Voter Database Leak Exposes 154 Million Sensitive Records

A voter database found by a white hat hacker included gun ownership, preferences on gay marriage and linked to individual social media accounts.

White hat hacker Chris Vickery uncovered a database of 154 million U.S. voter profiles on an unprotected server chockfull of sensitive data that includes voter names, addresses, email addresses, phone numbers, gun ownership information, preferences on gay marriage and links to individual social media accounts.

The data was owned by voter data broker L2 which sold it to an undisclosed U.S.-based company that L2 claims inadvertently left it unprotected sitting on a Google cloud account.

“The risk of this data falling into wrong hands was extreme,” Vickery told Threatpost of the database he found on Tuesday. “Imagine how this data could be used if in the wrong hands. The data sets here are perfect for scammers to find just the right target’s email address or phone number.”

Vickery, a security researcher working with MacKeeper, said that as many as 15 percent (or 22.5 million) of the records were supplemented with additional data that went well beyond what L2 offers its clients which is limited to names, home addresses, phone numbers, dates of birth and party affiliations. Also included in voter profile data found by Vickery were links to individuals’ social media accounts such as Facebook, Flickr, Google Plus, LinkedIn, Twitter and YouTube. Another field indicated a voter’s attitudes on the pro-life and pro-choice debate.

For its part, database broker L2 stressed to Threatpost in an interview that it does not supplement data to its voter databases. “This client clearly spent a lot of time adding value to our database,” said Paul Westcott, spokesperson for L2.

“Our client told us that the database was maintained on a secure server. They told us they were hacked and that the attackers were able to disable a firewall and leave the database data unprotected,” Westcott said. He would only add the client is company located within the U.S. and didn’t have any direct party affiliation.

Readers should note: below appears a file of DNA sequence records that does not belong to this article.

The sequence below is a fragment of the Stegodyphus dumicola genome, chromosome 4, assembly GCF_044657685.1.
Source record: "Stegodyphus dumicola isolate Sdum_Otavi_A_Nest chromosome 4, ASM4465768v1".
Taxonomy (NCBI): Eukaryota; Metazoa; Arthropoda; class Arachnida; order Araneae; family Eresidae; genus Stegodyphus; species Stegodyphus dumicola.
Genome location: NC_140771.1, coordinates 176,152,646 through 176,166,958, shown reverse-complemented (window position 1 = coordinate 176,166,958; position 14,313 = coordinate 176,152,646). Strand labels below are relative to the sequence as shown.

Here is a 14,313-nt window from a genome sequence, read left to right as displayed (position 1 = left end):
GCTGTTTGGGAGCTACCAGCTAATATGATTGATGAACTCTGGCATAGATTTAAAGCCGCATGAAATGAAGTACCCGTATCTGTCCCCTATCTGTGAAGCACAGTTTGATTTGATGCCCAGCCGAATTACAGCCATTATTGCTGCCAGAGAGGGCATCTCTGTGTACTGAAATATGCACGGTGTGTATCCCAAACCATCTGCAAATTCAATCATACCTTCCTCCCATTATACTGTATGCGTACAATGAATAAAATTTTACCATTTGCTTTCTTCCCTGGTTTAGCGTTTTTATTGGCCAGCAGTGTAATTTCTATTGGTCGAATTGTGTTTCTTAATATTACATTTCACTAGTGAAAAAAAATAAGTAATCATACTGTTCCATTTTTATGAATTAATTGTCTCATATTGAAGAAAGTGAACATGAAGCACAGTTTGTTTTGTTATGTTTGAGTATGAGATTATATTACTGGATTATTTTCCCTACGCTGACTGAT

“The ‘we were hacked’ explanation comes out a lot in the kind of research that I do,” wrote Vickery in a blog post discussing his find.

Vickery said he was not the first to stumble on the database and that server logs he reviewed for the Google account hosting the voter data indicated multiple people had accessed the server before him – including an IP addresses outside the US such as Serbia.

Bruce Willsie, chief executive of L2, issued a statement: “We very quickly identified the national client, informed them immediately and they took down the site as quickly as they could.”

Vickery said the database was removed within three days of notifying L2 of the compromised data.

This is not Vickery’s first find of an unprotected database or the largest voter database he has found. However, he said, this voter database find included profile data nearly twice as rich in personal data compared to previous discoveries. Vickery made headlines in February when he found a database of 191 million voters. That data was traced back to the data broker NationBuilder.

Vickery said he found the voter data by scouring the internet using tools such as the Shodan search engine for CouchDB voter databases located on port 5984. “I was shocked to find it, but not as shocked as the first one I found. That’s because I knew it was possible. When I found it I just said, ‘oh boy, here we go again.'”

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